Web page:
H&M is reconsidering the size of its physical store footprint as the Swedish fashion retailer struggles with the shift to online shopping.
Shares of the world’s second-largest fashion chain, H&M, have hit its lowest in eight years as the retailer reports plummeting sales at the conclusion of a despondent year.
In the three months to the end of November 2017, H&M reported a 4 percent drop in sales, and on Friday its shares traded 15 percent lower than its lowest level from back in May 2009.
Like many high-streets fashion brands H&M is having a difficult year, struggling to cope with the shift to online shopping. The retail giant blamed online shopping as well as “imbalances in parts of the H&M brand’s assortment composition”.
The company says as a result it would focus more on integrating its online and brick and mortar stores, and re-strategise its physical store footprint by closing more stores and opening fewer.
“In order to respond even quicker to customers’ fast-changing behaviour the company’s ongoing transformation journey is being accelerated. Among other things, this includes continued integration of the physical and digital stores, and intensifying the optimisation of the H&M brand’s store portfolio – leading to more store closures and fewer openings,” it said in a statement on Friday.
H&M was one of the first retailers to sell online, but due to slowing its digital stride, it had been quickly overtaken by both pureplays, such as ASOS, and high-street fashion labels such as Zara, Gap and Uniqlo. H&M also had a plan to aggressively grow its physical stores, which clearly now has been reconsidered.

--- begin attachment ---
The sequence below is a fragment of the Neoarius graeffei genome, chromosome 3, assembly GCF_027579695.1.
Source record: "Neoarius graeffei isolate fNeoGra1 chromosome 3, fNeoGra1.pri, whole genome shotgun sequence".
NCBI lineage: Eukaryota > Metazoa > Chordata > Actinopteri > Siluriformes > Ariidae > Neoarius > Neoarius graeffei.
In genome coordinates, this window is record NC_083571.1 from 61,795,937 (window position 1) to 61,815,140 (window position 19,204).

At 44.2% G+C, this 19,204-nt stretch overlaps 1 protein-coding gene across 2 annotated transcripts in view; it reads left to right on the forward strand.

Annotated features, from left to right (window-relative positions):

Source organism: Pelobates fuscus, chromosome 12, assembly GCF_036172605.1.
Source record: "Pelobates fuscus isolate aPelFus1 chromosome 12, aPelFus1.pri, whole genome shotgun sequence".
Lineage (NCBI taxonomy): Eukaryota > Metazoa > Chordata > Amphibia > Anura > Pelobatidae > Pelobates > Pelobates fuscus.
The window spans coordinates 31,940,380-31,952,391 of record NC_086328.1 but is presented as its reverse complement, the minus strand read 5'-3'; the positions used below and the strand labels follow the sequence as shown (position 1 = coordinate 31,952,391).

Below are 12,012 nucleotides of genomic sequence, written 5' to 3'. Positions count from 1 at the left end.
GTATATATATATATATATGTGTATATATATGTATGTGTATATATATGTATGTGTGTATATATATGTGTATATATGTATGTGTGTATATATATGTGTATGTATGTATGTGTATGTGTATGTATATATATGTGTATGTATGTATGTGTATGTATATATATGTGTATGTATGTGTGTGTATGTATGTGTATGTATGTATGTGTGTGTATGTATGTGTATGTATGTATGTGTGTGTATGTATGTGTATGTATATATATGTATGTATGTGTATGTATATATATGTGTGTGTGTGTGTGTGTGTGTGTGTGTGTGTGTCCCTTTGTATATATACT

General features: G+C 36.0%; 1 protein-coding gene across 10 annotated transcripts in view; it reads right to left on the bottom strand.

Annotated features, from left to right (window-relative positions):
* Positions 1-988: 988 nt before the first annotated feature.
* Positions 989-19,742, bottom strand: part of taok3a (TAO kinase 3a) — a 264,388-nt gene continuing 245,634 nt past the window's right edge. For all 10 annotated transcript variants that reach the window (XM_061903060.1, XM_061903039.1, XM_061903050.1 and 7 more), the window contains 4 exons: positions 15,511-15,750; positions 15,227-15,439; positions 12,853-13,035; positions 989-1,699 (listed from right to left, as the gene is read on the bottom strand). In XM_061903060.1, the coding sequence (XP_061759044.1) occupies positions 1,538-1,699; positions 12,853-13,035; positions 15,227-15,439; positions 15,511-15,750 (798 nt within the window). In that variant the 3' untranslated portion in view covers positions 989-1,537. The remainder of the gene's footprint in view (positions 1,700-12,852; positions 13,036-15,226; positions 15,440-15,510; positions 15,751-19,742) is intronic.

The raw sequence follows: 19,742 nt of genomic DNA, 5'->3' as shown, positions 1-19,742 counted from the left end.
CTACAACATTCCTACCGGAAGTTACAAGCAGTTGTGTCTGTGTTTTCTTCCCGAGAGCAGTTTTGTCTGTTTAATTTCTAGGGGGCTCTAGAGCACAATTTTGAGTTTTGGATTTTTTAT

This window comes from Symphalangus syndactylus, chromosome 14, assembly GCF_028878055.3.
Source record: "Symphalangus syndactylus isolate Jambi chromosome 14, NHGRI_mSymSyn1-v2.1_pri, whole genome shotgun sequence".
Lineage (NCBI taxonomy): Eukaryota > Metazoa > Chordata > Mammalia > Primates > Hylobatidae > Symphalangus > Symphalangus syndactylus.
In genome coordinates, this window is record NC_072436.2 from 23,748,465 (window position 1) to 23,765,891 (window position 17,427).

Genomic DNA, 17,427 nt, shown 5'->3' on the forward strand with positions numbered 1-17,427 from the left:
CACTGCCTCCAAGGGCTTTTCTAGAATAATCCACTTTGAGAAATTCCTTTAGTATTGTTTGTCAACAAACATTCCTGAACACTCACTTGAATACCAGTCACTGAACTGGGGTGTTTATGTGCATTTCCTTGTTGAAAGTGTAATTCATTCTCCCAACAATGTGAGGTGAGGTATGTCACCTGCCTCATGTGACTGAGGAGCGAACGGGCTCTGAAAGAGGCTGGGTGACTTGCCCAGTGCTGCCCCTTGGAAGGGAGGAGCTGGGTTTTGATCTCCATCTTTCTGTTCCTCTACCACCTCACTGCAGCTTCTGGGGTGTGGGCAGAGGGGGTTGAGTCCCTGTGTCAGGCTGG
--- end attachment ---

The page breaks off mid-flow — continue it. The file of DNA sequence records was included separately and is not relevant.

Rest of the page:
In a separate note, H&M also announced on Friday that it would start selling its merchandise on China’s Alibaba-owned Tmall e-commerce platform by the second quarter next year. It currently sells its Monki brand on the site, however it’s in negotiations at the moment about selling all of its eight brands on the world’s largest e-commerce platform.
“We are very happy to be able to make H&M even more accessible in mainland China. Tmall is an important complement to our existing physical and digital stores. We see great potential for substantial future growth and Tmall will be an important part of this,” says Karl-Johan Persson, CEO of the H&M group.
Controlled by the Pearson family, which still provides the company with a CEO and a chairman, H&M has been under pressure from its minority shareholders, and in February 2018 it will hold its first-ever investor day.